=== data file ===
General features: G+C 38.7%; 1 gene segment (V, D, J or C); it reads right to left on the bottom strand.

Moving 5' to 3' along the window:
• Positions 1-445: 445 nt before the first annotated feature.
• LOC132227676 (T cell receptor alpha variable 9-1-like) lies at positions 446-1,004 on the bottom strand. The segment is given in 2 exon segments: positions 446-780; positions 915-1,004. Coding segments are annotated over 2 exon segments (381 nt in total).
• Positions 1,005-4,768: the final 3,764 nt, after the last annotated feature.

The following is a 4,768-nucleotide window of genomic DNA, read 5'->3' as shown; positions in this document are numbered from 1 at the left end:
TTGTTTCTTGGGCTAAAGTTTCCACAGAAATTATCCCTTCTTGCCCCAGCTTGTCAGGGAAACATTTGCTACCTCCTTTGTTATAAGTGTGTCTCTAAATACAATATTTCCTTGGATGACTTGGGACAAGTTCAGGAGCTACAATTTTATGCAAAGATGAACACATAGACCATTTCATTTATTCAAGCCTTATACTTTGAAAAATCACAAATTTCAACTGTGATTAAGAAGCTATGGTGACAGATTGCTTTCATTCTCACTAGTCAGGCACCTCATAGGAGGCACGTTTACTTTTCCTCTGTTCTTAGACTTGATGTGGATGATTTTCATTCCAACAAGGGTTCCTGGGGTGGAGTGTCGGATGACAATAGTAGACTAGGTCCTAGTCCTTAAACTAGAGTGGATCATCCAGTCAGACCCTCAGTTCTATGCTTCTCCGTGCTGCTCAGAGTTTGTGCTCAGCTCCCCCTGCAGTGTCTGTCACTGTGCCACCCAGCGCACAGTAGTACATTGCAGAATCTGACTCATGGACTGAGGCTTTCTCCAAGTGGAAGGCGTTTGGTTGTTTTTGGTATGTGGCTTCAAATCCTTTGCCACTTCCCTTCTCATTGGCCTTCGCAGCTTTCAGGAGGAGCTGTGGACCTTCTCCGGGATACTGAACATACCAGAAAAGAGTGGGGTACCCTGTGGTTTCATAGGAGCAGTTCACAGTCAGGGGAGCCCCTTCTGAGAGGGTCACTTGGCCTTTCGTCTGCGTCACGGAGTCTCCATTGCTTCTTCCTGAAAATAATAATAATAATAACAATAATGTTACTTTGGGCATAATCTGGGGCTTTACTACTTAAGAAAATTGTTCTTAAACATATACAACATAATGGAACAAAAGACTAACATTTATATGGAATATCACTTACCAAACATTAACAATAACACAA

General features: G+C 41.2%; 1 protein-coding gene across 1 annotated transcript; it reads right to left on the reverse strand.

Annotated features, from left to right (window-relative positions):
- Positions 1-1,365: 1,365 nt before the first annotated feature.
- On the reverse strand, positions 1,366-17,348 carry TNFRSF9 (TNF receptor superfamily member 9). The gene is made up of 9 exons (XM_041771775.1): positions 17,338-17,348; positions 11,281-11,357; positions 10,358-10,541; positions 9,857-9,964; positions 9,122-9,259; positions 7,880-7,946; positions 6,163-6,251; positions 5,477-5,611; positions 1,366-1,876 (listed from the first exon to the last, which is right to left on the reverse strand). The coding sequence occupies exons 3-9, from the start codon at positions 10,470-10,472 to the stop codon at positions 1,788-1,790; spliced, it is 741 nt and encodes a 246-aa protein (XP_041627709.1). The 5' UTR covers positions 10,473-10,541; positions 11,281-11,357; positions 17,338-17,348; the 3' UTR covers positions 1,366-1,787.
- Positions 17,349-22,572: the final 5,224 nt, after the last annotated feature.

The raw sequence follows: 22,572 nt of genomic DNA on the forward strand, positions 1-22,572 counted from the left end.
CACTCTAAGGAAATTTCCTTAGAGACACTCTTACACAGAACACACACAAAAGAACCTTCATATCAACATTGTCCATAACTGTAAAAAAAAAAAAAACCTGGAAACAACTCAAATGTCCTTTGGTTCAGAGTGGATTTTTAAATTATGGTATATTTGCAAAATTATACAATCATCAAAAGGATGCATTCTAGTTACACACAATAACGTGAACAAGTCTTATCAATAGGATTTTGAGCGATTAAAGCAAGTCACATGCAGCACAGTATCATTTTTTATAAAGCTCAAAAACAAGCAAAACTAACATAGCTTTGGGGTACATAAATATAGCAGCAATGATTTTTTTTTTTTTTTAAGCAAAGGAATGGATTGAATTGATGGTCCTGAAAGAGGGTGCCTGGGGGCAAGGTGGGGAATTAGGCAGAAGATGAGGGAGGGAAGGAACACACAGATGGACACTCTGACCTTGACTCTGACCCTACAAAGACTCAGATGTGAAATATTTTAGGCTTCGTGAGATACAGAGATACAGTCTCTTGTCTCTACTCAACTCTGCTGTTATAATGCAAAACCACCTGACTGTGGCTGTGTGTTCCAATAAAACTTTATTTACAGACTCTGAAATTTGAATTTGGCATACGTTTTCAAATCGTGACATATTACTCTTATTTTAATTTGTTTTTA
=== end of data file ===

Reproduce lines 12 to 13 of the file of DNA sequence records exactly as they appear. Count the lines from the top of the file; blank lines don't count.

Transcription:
- Positions 17,349-22,572: the final 5,224 nt, after the last annotated feature.

The raw sequence follows: 22,572 nt of genomic DNA on the forward strand, positions 1-22,572 counted from the left end.